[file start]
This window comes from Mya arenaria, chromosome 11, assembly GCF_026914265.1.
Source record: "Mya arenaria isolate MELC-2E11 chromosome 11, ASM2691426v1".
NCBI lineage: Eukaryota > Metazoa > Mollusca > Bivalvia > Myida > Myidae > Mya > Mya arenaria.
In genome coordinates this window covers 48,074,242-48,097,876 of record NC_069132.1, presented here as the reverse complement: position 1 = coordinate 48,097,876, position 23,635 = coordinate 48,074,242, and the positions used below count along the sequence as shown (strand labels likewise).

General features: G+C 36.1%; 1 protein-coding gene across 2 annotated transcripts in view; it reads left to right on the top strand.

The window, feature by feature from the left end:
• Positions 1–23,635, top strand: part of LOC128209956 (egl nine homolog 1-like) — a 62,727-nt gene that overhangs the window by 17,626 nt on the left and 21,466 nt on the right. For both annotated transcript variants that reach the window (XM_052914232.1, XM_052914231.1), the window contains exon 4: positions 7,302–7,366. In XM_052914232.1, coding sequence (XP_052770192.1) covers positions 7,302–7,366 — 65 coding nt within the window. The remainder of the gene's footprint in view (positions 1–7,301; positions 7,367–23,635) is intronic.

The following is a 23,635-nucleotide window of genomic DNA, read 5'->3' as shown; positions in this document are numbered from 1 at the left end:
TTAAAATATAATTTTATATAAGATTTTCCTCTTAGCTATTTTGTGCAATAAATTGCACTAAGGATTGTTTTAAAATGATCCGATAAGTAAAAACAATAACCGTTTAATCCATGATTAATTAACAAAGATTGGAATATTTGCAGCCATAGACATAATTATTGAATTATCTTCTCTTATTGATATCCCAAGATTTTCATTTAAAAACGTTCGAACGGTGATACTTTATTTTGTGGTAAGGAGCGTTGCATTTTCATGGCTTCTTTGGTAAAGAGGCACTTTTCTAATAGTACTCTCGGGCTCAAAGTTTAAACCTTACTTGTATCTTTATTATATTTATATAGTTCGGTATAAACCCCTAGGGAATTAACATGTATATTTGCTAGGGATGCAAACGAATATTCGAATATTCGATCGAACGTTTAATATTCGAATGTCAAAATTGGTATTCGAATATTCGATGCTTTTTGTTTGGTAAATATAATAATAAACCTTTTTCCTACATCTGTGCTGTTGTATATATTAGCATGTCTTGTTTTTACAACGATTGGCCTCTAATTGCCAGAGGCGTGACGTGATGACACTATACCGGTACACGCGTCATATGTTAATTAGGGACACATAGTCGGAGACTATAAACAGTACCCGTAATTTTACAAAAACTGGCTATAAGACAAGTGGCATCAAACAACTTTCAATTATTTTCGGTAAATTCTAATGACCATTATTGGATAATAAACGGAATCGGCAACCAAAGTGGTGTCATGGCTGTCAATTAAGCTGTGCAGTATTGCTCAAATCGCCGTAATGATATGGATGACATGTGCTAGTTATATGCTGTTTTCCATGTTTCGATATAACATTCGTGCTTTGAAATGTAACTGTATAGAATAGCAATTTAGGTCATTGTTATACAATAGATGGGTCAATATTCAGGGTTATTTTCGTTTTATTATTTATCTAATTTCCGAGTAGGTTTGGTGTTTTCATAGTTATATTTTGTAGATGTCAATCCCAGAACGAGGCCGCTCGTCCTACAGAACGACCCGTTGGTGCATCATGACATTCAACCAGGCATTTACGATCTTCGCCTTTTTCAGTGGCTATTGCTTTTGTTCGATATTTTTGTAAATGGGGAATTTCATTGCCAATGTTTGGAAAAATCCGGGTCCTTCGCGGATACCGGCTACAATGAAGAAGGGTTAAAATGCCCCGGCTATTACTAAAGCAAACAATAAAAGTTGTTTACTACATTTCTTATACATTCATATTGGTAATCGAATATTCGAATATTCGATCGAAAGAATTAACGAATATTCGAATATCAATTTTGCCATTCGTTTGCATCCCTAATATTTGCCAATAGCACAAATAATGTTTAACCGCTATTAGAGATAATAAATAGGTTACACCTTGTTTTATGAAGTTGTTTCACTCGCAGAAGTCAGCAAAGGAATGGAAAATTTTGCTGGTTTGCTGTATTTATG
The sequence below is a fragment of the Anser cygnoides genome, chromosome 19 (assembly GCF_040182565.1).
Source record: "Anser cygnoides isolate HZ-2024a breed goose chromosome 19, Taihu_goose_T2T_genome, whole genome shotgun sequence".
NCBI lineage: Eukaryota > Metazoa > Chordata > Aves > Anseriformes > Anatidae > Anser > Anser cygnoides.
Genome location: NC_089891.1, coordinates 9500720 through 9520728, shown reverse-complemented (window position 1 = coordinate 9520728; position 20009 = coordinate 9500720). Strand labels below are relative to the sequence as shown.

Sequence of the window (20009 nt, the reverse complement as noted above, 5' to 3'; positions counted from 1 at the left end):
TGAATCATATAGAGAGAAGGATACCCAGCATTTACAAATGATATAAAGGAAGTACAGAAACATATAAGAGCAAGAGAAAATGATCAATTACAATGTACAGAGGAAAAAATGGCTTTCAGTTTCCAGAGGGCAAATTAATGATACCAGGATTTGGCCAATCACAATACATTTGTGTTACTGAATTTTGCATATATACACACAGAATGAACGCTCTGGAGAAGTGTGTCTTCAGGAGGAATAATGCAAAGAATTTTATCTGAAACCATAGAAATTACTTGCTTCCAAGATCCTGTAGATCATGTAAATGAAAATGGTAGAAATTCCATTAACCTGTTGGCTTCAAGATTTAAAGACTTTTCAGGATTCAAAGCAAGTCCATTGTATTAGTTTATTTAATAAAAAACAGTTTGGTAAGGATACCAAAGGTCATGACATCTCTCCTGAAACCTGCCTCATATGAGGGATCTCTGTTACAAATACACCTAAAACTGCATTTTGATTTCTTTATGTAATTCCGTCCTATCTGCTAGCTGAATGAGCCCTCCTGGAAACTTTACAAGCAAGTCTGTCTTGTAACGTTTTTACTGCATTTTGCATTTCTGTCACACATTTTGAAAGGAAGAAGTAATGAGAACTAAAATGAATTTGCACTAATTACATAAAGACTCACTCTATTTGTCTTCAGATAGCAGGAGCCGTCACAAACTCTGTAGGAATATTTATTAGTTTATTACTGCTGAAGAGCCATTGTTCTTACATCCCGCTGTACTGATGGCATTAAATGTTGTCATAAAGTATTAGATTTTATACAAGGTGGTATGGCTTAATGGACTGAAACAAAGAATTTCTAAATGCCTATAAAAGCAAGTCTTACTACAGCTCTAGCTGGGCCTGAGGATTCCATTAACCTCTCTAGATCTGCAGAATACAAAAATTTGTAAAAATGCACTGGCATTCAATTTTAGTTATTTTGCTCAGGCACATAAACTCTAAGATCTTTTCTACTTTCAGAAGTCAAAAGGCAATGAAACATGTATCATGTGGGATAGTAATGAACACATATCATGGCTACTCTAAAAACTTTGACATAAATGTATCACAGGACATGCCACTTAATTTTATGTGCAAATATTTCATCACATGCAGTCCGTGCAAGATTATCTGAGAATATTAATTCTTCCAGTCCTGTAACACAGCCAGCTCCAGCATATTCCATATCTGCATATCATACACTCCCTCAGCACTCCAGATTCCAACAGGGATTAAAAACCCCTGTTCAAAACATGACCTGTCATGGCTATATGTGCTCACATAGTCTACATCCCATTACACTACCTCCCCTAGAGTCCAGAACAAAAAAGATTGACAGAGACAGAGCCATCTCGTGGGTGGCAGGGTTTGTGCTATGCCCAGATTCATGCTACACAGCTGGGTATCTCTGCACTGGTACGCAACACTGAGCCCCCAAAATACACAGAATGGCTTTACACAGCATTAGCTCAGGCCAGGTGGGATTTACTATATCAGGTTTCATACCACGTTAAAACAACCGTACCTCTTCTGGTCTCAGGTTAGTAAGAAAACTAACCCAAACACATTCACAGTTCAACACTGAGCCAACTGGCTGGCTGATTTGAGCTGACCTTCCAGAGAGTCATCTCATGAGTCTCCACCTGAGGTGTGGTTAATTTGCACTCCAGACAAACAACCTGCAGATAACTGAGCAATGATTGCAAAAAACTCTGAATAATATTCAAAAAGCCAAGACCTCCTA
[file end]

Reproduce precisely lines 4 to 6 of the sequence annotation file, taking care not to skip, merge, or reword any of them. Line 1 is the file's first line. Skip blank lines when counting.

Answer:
In genome coordinates this window covers 48,074,242-48,097,876 of record NC_069132.1, presented here as the reverse complement: position 1 = coordinate 48,097,876, position 23,635 = coordinate 48,074,242, and the positions used below count along the sequence as shown (strand labels likewise).

General features: G+C 36.1%; 1 protein-coding gene across 2 annotated transcripts in view; it reads left to right on the top strand.

The window, feature by feature from the left end: